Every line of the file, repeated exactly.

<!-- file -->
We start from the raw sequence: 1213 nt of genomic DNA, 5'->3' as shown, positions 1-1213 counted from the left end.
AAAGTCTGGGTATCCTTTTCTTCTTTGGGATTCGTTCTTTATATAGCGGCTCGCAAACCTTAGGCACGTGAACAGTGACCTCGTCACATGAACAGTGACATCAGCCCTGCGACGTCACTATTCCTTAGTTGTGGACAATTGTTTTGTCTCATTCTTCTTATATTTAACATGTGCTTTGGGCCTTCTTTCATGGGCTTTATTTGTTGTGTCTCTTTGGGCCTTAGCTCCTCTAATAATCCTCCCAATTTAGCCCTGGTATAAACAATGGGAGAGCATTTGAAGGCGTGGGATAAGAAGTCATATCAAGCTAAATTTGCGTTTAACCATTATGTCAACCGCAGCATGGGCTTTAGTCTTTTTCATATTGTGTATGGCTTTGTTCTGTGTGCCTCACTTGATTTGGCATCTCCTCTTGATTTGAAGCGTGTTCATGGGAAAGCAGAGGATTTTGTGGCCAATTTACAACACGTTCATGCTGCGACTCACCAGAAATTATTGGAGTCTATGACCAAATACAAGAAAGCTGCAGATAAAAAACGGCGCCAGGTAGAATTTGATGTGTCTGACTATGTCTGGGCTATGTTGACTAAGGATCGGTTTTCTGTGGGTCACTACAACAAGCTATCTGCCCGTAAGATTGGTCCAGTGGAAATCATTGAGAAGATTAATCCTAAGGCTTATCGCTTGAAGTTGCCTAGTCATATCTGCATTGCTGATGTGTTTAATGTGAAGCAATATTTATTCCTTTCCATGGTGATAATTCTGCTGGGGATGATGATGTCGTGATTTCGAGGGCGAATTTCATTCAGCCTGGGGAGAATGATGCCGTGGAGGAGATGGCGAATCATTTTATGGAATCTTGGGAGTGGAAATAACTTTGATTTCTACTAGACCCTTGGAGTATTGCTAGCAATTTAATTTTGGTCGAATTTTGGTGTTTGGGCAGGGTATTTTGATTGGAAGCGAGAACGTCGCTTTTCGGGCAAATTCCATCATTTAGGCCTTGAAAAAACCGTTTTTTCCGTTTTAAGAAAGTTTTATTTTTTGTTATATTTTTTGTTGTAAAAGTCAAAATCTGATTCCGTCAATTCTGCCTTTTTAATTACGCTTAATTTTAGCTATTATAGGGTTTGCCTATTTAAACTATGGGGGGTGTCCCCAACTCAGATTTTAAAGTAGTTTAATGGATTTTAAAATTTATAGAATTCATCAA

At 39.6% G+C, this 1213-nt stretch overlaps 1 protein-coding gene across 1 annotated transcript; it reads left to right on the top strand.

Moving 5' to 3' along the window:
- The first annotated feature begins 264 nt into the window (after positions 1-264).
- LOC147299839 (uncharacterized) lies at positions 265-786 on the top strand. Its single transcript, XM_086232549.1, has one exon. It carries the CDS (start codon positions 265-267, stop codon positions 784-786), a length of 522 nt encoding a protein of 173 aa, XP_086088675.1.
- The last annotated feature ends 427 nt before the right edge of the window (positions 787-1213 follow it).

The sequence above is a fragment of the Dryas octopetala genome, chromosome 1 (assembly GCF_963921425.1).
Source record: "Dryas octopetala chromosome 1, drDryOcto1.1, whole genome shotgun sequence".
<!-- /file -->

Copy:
We start from the raw sequence: 1213 nt of genomic DNA, 5'->3' as shown, positions 1-1213 counted from the left end.
AAAGTCTGGGTATCCTTTTCTTCTTTGGGATTCGTTCTTTATATAGCGGCTCGCAAACCTTAGGCACGTGAACAGTGACCTCGTCACATGAACAGTGACATCAGCCCTGCGACGTCACTATTCCTTAGTTGTGGACAATTGTTTTGTCTCATTCTTCTTATATTTAACATGTGCTTTGGGCCTTCTTTCATGGGCTTTATTTGTTGTGTCTCTTTGGGCCTTAGCTCCTCTAATAATCCTCCCAATTTAGCCCTGGTATAAACAATGGGAGAGCATTTGAAGGCGTGGGATAAGAAGTCATATCAAGCTAAATTTGCGTTTAACCATTATGTCAACCGCAGCATGGGCTTTAGTCTTTTTCATATTGTGTATGGCTTTGTTCTGTGTGCCTCACTTGATTTGGCATCTCCTCTTGATTTGAAGCGTGTTCATGGGAAAGCAGAGGATTTTGTGGCCAATTTACAACACGTTCATGCTGCGACTCACCAGAAATTATTGGAGTCTATGACCAAATACAAGAAAGCTGCAGATAAAAAACGGCGCCAGGTAGAATTTGATGTGTCTGACTATGTCTGGGCTATGTTGACTAAGGATCGGTTTTCTGTGGGTCACTACAACAAGCTATCTGCCCGTAAGATTGGTCCAGTGGAAATCATTGAGAAGATTAATCCTAAGGCTTATCGCTTGAAGTTGCCTAGTCATATCTGCATTGCTGATGTGTTTAATGTGAAGCAATATTTATTCCTTTCCATGGTGATAATTCTGCTGGGGATGATGATGTCGTGATTTCGAGGGCGAATTTCATTCAGCCTGGGGAGAATGATGCCGTGGAGGAGATGGCGAATCATTTTATGGAATCTTGGGAGTGGAAATAACTTTGATTTCTACTAGACCCTTGGAGTATTGCTAGCAATTTAATTTTGGTCGAATTTTGGTGTTTGGGCAGGGTATTTTGATTGGAAGCGAGAACGTCGCTTTTCGGGCAAATTCCATCATTTAGGCCTTGAAAAAACCGTTTTTTCCGTTTTAAGAAAGTTTTATTTTTTGTTATATTTTTTGTTGTAAAAGTCAAAATCTGATTCCGTCAATTCTGCCTTTTTAATTACGCTTAATTTTAGCTATTATAGGGTTTGCCTATTTAAACTATGGGGGGTGTCCCCAACTCAGATTTTAAAGTAGTTTAATGGATTTTAAAATTTATAGAATTCATCAA

At 39.6% G+C, this 1213-nt stretch overlaps 1 protein-coding gene across 1 annotated transcript; it reads left to right on the top strand.

Moving 5' to 3' along the window:
- The first annotated feature begins 264 nt into the window (after positions 1-264).
- LOC147299839 (uncharacterized) lies at positions 265-786 on the top strand. Its single transcript, XM_086232549.1, has one exon. It carries the CDS (start codon positions 265-267, stop codon positions 784-786), a length of 522 nt encoding a protein of 173 aa, XP_086088675.1.
- The last annotated feature ends 427 nt before the right edge of the window (positions 787-1213 follow it).

The sequence above is a fragment of the Dryas octopetala genome, chromosome 1 (assembly GCF_963921425.1).
Source record: "Dryas octopetala chromosome 1, drDryOcto1.1, whole genome shotgun sequence".